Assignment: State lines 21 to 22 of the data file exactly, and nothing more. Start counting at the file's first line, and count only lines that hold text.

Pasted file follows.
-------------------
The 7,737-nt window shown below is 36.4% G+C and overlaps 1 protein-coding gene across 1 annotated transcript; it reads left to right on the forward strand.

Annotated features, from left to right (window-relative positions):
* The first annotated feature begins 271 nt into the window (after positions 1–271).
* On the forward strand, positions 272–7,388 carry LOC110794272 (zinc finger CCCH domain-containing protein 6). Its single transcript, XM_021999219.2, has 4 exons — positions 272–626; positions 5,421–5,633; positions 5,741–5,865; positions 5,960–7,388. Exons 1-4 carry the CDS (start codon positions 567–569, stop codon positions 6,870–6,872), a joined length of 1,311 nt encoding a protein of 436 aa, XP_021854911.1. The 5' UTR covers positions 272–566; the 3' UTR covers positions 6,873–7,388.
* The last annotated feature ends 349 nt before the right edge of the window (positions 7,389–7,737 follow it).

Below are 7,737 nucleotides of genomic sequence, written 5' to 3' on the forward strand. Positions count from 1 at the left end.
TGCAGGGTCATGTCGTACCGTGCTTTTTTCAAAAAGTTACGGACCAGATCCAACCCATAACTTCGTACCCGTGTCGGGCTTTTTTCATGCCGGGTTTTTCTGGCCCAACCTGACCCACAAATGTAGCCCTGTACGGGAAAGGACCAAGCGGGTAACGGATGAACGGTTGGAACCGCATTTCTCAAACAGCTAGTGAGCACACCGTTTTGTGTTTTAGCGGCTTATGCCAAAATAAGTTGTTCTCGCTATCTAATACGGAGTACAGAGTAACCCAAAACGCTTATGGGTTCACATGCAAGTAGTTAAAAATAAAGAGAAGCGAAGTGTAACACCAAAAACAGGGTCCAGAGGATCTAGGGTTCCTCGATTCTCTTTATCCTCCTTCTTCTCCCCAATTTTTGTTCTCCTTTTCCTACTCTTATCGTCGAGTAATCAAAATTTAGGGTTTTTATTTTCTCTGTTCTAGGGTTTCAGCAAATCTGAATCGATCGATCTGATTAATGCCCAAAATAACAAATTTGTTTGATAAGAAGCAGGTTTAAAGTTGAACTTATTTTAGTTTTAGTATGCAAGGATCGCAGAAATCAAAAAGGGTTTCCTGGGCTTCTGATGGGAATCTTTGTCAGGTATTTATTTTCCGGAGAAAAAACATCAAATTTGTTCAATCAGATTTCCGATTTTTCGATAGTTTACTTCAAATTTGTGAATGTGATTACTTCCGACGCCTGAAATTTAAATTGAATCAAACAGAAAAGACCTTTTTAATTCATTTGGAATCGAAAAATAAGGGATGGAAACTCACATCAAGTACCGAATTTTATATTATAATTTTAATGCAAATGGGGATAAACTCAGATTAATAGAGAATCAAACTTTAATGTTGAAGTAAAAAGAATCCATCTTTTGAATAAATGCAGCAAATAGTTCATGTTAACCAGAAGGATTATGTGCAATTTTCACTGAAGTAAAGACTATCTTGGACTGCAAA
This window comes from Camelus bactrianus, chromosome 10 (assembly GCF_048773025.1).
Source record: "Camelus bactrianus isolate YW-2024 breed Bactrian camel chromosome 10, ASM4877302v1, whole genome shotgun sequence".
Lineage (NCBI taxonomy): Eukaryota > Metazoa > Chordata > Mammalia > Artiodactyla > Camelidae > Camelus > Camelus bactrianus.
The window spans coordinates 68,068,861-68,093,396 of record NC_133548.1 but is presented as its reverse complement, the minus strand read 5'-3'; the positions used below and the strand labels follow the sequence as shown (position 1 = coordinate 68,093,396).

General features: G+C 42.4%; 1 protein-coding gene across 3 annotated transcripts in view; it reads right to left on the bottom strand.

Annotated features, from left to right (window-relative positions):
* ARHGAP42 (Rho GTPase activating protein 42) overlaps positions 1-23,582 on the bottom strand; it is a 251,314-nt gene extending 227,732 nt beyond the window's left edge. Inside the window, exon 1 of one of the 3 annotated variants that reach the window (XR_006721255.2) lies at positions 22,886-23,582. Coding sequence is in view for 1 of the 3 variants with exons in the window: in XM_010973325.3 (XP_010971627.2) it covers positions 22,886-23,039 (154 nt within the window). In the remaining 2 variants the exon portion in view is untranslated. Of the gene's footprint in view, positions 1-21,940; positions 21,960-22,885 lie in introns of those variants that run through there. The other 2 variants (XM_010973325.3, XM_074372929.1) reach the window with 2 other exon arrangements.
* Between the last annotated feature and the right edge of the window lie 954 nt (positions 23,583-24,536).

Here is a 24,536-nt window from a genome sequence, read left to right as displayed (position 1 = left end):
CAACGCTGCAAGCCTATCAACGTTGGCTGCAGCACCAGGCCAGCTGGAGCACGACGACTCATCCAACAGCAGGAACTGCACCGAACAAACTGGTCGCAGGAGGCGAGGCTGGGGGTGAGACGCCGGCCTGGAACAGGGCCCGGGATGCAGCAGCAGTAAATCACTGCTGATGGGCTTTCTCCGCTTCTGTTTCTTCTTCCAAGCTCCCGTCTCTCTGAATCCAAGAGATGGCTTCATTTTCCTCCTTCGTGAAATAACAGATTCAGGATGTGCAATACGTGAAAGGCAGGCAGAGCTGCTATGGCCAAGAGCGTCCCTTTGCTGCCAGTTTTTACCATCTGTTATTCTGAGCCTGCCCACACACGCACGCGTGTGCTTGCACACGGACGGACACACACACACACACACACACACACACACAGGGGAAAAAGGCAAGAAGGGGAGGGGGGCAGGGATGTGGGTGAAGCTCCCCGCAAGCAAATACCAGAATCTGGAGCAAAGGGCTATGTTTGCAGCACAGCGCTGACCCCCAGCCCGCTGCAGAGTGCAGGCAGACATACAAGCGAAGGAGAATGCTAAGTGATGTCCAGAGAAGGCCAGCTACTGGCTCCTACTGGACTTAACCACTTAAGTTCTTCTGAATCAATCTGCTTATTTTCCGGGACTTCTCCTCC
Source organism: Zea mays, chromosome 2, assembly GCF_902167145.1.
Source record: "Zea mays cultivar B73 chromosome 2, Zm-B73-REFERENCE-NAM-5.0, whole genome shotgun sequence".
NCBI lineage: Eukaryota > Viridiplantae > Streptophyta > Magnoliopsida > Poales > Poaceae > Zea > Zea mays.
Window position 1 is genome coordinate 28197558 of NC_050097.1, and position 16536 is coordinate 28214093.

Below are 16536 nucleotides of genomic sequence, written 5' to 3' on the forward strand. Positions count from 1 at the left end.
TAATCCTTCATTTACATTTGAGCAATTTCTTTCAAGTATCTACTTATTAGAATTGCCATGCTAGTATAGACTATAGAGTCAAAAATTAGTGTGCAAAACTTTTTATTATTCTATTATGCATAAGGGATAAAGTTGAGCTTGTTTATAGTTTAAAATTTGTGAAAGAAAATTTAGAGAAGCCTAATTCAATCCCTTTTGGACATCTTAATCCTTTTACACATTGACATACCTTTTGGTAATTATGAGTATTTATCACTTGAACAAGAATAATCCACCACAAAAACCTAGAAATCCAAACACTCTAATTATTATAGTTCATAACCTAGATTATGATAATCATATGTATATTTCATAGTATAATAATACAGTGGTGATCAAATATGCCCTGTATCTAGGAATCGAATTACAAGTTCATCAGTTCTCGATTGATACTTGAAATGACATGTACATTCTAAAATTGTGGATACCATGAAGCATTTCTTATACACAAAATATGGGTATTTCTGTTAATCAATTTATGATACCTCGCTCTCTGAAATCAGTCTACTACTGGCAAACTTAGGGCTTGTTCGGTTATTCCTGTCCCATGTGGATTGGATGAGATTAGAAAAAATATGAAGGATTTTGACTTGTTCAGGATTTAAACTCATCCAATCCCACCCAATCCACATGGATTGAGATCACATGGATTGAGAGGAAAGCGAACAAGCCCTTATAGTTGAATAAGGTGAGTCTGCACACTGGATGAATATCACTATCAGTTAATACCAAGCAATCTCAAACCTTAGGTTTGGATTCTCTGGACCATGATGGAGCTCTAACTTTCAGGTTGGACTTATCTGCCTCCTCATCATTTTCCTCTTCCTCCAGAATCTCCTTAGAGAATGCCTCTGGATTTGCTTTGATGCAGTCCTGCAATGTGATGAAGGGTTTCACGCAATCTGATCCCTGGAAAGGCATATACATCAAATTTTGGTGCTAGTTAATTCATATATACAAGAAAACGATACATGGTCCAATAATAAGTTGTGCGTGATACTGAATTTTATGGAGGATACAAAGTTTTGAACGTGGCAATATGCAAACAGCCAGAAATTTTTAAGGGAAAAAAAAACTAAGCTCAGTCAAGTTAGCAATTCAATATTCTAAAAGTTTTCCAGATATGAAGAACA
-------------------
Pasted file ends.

Window position 1 is genome coordinate 28197558 of NC_050097.1, and position 16536 is coordinate 28214093.

Below are 16536 nucleotides of genomic sequence, written 5' to 3' on the forward strand. Positions count from 1 at the left end.